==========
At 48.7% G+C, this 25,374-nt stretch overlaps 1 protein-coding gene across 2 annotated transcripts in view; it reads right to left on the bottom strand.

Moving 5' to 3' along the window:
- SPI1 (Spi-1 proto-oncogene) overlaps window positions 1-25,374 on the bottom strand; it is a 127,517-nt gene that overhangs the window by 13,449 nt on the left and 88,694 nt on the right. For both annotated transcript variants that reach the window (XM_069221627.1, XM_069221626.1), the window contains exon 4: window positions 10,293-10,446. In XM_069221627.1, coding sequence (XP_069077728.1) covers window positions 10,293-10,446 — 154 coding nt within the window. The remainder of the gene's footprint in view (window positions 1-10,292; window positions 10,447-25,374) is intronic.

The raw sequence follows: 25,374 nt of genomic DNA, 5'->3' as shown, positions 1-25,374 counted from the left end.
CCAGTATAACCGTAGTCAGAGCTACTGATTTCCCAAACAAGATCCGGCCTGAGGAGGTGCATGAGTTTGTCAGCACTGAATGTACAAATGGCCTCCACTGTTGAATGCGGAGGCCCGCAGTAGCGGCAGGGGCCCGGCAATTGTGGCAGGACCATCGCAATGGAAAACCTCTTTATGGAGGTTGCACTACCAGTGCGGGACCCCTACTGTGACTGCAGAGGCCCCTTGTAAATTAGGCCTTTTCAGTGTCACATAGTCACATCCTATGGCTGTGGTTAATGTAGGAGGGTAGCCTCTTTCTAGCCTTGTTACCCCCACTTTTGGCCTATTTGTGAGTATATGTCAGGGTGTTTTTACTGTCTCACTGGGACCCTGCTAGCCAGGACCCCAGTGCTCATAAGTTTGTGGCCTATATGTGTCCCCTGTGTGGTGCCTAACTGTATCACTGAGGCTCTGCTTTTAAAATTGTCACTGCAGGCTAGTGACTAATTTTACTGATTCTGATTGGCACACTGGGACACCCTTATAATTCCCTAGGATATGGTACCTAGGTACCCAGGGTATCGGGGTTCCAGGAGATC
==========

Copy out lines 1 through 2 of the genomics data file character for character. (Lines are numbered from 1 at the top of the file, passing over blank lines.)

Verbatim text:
At 48.7% G+C, this 25,374-nt stretch overlaps 1 protein-coding gene across 2 annotated transcripts in view; it reads right to left on the bottom strand.

Moving 5' to 3' along the window: